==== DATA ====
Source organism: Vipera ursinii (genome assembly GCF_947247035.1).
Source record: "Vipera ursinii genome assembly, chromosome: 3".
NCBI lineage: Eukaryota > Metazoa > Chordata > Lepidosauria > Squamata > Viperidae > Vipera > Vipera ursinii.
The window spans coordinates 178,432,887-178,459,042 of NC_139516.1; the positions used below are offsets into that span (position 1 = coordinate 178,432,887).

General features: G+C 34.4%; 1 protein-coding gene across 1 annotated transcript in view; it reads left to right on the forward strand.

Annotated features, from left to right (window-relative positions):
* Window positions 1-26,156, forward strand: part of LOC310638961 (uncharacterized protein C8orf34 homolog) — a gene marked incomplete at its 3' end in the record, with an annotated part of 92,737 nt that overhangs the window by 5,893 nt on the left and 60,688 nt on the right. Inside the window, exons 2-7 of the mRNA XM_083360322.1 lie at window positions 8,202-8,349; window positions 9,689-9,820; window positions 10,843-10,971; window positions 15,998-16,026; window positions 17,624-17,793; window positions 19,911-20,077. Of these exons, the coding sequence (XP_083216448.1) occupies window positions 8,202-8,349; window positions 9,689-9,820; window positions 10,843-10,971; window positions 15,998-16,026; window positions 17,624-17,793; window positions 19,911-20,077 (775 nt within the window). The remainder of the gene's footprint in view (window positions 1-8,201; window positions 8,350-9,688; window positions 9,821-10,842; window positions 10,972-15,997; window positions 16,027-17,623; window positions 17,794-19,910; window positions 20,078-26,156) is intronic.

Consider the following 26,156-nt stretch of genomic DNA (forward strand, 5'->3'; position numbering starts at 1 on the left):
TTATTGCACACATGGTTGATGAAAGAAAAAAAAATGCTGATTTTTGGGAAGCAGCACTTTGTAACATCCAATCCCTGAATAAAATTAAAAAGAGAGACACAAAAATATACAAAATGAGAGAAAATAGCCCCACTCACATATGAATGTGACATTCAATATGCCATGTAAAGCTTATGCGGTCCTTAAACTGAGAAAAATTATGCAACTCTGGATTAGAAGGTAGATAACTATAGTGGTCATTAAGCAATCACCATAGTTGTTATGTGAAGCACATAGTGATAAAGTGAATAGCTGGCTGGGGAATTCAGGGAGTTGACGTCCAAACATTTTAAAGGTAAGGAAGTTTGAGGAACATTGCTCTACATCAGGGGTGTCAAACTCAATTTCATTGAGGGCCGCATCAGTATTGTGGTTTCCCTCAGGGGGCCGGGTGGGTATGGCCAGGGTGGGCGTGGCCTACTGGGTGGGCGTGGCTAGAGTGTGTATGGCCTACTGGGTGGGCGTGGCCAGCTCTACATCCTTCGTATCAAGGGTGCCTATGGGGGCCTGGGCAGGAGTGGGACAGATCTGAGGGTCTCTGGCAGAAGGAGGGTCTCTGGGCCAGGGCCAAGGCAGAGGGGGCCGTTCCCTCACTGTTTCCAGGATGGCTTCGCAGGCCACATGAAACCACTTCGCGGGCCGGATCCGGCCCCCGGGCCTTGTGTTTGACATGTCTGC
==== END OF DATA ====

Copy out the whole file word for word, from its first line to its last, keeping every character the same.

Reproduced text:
Source organism: Vipera ursinii (genome assembly GCF_947247035.1).
Source record: "Vipera ursinii genome assembly, chromosome: 3".
NCBI lineage: Eukaryota > Metazoa > Chordata > Lepidosauria > Squamata > Viperidae > Vipera > Vipera ursinii.
The window spans coordinates 178,432,887-178,459,042 of NC_139516.1; the positions used below are offsets into that span (position 1 = coordinate 178,432,887).

General features: G+C 34.4%; 1 protein-coding gene across 1 annotated transcript in view; it reads left to right on the forward strand.

Annotated features, from left to right (window-relative positions):
* Window positions 1-26,156, forward strand: part of LOC310638961 (uncharacterized protein C8orf34 homolog) — a gene marked incomplete at its 3' end in the record, with an annotated part of 92,737 nt that overhangs the window by 5,893 nt on the left and 60,688 nt on the right. Inside the window, exons 2-7 of the mRNA XM_083360322.1 lie at window positions 8,202-8,349; window positions 9,689-9,820; window positions 10,843-10,971; window positions 15,998-16,026; window positions 17,624-17,793; window positions 19,911-20,077. Of these exons, the coding sequence (XP_083216448.1) occupies window positions 8,202-8,349; window positions 9,689-9,820; window positions 10,843-10,971; window positions 15,998-16,026; window positions 17,624-17,793; window positions 19,911-20,077 (775 nt within the window). The remainder of the gene's footprint in view (window positions 1-8,201; window positions 8,350-9,688; window positions 9,821-10,842; window positions 10,972-15,997; window positions 16,027-17,623; window positions 17,794-19,910; window positions 20,078-26,156) is intronic.

Consider the following 26,156-nt stretch of genomic DNA (forward strand, 5'->3'; position numbering starts at 1 on the left):
TTATTGCACACATGGTTGATGAAAGAAAAAAAAATGCTGATTTTTGGGAAGCAGCACTTTGTAACATCCAATCCCTGAATAAAATTAAAAAGAGAGACACAAAAATATACAAAATGAGAGAAAATAGCCCCACTCACATATGAATGTGACATTCAATATGCCATGTAAAGCTTATGCGGTCCTTAAACTGAGAAAAATTATGCAACTCTGGATTAGAAGGTAGATAACTATAGTGGTCATTAAGCAATCACCATAGTTGTTATGTGAAGCACATAGTGATAAAGTGAATAGCTGGCTGGGGAATTCAGGGAGTTGACGTCCAAACATTTTAAAGGTAAGGAAGTTTGAGGAACATTGCTCTACATCAGGGGTGTCAAACTCAATTTCATTGAGGGCCGCATCAGTATTGTGGTTTCCCTCAGGGGGCCGGGTGGGTATGGCCAGGGTGGGCGTGGCCTACTGGGTGGGCGTGGCTAGAGTGTGTATGGCCTACTGGGTGGGCGTGGCCAGCTCTACATCCTTCGTATCAAGGGTGCCTATGGGGGCCTGGGCAGGAGTGGGACAGATCTGAGGGTCTCTGGCAGAAGGAGGGTCTCTGGGCCAGGGCCAAGGCAGAGGGGGCCGTTCCCTCACTGTTTCCAGGATGGCTTCGCAGGCCACATGAAACCACTTCGCGGGCCGGATCCGGCCCCCGGGCCTTGTGTTTGACATGTCTGC